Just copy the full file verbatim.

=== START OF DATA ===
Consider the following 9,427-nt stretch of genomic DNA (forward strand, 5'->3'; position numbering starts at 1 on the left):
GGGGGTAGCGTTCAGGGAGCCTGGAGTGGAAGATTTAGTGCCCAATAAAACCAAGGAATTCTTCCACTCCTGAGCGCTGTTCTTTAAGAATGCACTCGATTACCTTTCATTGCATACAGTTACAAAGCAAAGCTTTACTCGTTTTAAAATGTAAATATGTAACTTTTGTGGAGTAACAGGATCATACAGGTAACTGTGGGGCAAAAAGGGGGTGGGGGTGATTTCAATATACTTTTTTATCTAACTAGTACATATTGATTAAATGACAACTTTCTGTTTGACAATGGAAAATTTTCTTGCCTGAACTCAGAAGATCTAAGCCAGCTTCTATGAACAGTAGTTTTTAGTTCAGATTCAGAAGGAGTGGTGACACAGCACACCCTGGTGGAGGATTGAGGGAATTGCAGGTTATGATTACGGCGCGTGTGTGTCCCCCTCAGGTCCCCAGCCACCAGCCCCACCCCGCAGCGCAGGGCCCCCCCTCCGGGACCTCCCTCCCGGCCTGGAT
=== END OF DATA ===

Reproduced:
Consider the following 9,427-nt stretch of genomic DNA (forward strand, 5'->3'; position numbering starts at 1 on the left):
GGGGGTAGCGTTCAGGGAGCCTGGAGTGGAAGATTTAGTGCCCAATAAAACCAAGGAATTCTTCCACTCCTGAGCGCTGTTCTTTAAGAATGCACTCGATTACCTTTCATTGCATACAGTTACAAAGCAAAGCTTTACTCGTTTTAAAATGTAAATATGTAACTTTTGTGGAGTAACAGGATCATACAGGTAACTGTGGGGCAAAAAGGGGGTGGGGGTGATTTCAATATACTTTTTTATCTAACTAGTACATATTGATTAAATGACAACTTTCTGTTTGACAATGGAAAATTTTCTTGCCTGAACTCAGAAGATCTAAGCCAGCTTCTATGAACAGTAGTTTTTAGTTCAGATTCAGAAGGAGTGGTGACACAGCACACCCTGGTGGAGGATTGAGGGAATTGCAGGTTATGATTACGGCGCGTGTGTGTCCCCCTCAGGTCCCCAGCCACCAGCCCCACCCCGCAGCGCAGGGCCCCCCCTCCGGGACCTCCCTCCCGGCCTGGAT